Finally, it is vitally important to appreciate the principle that God’s ideal design for marriage is that of a permanent union between one man and one woman only to be dissolved by death (cf. Rom. 7.2-3; 1 Cor. 7.39; Mal. 2.16). Still, we would be amiss if we did not observe the teaching of Jesus regarding the only legitimate grounds for a divinely sanctioned divorce, and a subsequent remarriage – adultery (Matt. 5.32, 19.1-9).
Accordingly, if a divorce has occurred upon the basis of any other reason than sexual infidelity, then there is no divine authorization for a new marriage. Marriage is a privilege designed by God, and those who enter into, or divorce from marriage flippantly and ignorantly do so at their own spiritual peril. All are accountable to the Creator’s law regarding marriage, divorce, and remarriage; because marriage was given to humanity, not to a unique religious group (Gen. 2.20-24).
There is no recorded discussion by Jesus on the topic of “marital separation”. The Gospel narratives alone reflect his emphasis upon the original intent of marriage as a life-long union between one man and one woman (Matt. 19.4-6), and the only divinely sanctioned allowance for a divorce and a subsequent remarriage; namely adultery (Matt. 19.7-9).
It is within the boundaries of this teaching of Jesus, however, that Paul addressed several issues regarding marriage in his correspondence with the Corinthians congregation. Paul received a number of questions which he specifically addresses in 1 Corinthians marked off by the phrase “now concerning” (7.1, 25, 8.1, 12.1 etc).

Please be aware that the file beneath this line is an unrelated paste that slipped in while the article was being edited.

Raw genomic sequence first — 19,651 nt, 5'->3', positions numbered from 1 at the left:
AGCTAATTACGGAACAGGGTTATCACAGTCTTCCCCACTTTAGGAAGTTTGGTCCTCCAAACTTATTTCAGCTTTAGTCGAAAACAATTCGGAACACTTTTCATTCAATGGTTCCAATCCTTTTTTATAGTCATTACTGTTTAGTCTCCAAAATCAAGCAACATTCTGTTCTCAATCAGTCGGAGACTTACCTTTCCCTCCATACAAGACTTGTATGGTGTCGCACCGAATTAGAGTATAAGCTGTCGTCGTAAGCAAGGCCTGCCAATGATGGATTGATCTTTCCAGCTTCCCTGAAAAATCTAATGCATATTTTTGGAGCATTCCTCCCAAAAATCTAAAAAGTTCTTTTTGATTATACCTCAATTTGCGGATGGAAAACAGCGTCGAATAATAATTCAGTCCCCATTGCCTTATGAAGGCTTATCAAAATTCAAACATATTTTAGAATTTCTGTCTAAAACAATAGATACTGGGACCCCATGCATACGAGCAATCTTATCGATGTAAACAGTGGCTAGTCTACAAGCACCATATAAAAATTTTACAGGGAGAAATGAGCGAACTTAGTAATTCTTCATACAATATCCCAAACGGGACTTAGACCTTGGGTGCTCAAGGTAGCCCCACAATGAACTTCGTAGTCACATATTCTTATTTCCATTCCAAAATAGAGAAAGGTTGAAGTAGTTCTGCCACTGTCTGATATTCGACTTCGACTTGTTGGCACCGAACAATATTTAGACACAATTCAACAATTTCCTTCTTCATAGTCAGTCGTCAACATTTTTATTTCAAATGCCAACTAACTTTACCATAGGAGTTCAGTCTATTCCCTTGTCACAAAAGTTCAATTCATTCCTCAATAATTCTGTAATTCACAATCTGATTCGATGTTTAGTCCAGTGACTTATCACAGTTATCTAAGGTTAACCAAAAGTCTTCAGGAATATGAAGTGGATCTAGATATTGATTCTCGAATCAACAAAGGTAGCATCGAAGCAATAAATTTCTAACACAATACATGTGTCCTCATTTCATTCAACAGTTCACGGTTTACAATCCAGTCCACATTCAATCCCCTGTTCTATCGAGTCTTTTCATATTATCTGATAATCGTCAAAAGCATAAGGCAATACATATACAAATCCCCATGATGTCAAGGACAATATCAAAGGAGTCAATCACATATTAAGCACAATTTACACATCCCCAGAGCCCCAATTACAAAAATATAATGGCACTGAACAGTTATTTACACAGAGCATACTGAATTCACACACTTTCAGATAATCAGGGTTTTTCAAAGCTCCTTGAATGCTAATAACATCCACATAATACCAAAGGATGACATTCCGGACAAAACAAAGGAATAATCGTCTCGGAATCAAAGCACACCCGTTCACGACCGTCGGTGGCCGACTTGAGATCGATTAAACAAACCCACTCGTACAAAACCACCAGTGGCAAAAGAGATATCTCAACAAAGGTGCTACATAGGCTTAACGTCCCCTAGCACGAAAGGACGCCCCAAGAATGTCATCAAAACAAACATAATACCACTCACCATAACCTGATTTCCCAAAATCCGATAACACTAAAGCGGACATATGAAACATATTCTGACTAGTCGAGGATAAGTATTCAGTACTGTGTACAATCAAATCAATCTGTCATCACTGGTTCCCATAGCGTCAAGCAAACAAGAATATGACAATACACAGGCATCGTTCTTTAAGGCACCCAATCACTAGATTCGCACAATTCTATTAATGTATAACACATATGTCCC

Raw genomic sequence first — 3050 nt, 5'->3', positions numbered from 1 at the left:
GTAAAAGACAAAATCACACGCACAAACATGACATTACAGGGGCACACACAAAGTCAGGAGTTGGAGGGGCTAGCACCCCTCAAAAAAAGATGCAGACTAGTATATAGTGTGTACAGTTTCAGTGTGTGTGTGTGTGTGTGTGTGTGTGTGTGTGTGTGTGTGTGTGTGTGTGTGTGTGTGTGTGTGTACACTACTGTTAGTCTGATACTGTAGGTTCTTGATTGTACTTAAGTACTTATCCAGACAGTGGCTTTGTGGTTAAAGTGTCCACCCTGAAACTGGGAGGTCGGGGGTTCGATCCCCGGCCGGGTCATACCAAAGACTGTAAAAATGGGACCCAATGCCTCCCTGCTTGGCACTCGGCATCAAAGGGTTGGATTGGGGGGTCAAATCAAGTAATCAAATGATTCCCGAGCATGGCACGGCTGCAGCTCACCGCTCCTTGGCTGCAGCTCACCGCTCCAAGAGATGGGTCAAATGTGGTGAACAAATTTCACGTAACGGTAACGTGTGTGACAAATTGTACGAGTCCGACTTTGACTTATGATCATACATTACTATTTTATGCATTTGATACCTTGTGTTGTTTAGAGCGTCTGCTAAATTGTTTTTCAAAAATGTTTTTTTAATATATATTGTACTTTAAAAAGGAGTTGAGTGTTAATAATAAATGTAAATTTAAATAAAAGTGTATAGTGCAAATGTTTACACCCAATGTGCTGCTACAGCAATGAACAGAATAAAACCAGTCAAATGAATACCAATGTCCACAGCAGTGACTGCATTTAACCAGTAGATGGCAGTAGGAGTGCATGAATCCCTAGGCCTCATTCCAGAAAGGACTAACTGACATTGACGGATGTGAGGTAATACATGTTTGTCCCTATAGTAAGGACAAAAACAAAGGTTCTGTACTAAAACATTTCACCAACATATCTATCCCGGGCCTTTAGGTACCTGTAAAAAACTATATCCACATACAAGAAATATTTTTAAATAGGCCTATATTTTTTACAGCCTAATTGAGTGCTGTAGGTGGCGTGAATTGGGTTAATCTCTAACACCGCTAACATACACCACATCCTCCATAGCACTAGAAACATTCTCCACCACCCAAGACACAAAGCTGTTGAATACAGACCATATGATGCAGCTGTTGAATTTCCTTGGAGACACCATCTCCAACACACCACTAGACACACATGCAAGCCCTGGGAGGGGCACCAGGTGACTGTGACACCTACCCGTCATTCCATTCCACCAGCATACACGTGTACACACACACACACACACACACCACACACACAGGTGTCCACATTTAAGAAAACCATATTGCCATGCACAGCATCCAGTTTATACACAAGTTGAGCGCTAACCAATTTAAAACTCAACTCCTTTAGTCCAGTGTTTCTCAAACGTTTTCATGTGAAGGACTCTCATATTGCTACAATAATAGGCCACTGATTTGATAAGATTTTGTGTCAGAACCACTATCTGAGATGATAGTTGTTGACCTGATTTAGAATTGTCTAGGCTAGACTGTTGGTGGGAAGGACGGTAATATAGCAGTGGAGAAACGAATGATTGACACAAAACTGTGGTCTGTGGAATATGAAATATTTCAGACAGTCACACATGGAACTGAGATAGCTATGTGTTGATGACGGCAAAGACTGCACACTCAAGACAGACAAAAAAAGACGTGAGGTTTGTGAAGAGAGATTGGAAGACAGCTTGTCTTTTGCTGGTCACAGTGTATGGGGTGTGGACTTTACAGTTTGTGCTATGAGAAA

To summarize, Paul first addresses the need for sexual fulfillment to be ideally found only in the marital relationship, as it is connected to the mutual ownership of the couple’s bodies as found in marriage (7.1-5). This suggests that there was, as many observe, a belief at Corinth that the married should not come together in this way.
Consequently, Paul expounds the ideal will of God on this subject in order to move towards and discuss certain practicalities which are, while not ideal, biblically expedient; especially, in light of a certain “distress” and “troubles” afflicting them (7.26, 28). However, at no time, does Paul contradict the teaching of Jesus.
In 1 Corinthians 7.10-11 (and v. 15) the apostle Paul addresses the topic of marital separation. He hints at this problem in verse 5, and affirms that a “fast” on marital intimacy should only occur on the basis of “agreement”, for a “limited time”, and for the dedication of higher purposes (“prayer”). These apostolic injunctions are placed here so that Satan may not tempt the Christian couple to infidelity.
We will continue this article in next week’s bulletin; further examining Paul’s apostolic teaching on marital separation as found in 1 Corinthians. From there, we will outline some biblical responses to the questions raised at the beginning.
Clyde M. Woods, Genesis-Exodus (Henderson, Tenn.: Woods Publishing, 1976), 9.
Claus Westermann and Ernest Jenni, editors, 1976, Theolgoical Lexicion of the Old Tetament, translated by Mark E. Biddle (English edition, Peabody, Mass.: Hendrickson, 1997), 1:79.
Jovan Payes, 2008, “Genesis 2: When Boy Met Girl for the First Time,” BiblicalFaith.wordpress.com. Accessed: 5 Oct. 2011.